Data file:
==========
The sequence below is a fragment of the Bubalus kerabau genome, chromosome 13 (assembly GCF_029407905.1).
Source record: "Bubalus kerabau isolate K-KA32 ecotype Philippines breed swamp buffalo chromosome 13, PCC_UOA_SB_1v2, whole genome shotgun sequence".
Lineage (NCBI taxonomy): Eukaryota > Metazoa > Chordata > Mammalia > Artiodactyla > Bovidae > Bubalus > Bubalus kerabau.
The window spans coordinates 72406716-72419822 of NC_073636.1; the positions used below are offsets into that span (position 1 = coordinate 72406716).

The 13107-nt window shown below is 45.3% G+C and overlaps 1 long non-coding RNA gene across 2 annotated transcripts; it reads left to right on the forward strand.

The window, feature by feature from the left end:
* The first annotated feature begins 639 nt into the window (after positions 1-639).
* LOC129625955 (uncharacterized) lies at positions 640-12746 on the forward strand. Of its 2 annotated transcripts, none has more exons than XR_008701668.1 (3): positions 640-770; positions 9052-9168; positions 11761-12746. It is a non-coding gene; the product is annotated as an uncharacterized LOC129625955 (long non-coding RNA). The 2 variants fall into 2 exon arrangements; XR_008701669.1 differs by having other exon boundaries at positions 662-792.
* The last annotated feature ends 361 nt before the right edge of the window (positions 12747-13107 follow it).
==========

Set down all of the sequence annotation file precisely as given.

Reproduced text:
The sequence below is a fragment of the Bubalus kerabau genome, chromosome 13 (assembly GCF_029407905.1).
Source record: "Bubalus kerabau isolate K-KA32 ecotype Philippines breed swamp buffalo chromosome 13, PCC_UOA_SB_1v2, whole genome shotgun sequence".
Lineage (NCBI taxonomy): Eukaryota > Metazoa > Chordata > Mammalia > Artiodactyla > Bovidae > Bubalus > Bubalus kerabau.
The window spans coordinates 72406716-72419822 of NC_073636.1; the positions used below are offsets into that span (position 1 = coordinate 72406716).

The 13107-nt window shown below is 45.3% G+C and overlaps 1 long non-coding RNA gene across 2 annotated transcripts; it reads left to right on the forward strand.

The window, feature by feature from the left end:
* The first annotated feature begins 639 nt into the window (after positions 1-639).
* LOC129625955 (uncharacterized) lies at positions 640-12746 on the forward strand. Of its 2 annotated transcripts, none has more exons than XR_008701668.1 (3): positions 640-770; positions 9052-9168; positions 11761-12746. It is a non-coding gene; the product is annotated as an uncharacterized LOC129625955 (long non-coding RNA). The 2 variants fall into 2 exon arrangements; XR_008701669.1 differs by having other exon boundaries at positions 662-792.
* The last annotated feature ends 361 nt before the right edge of the window (positions 12747-13107 follow it).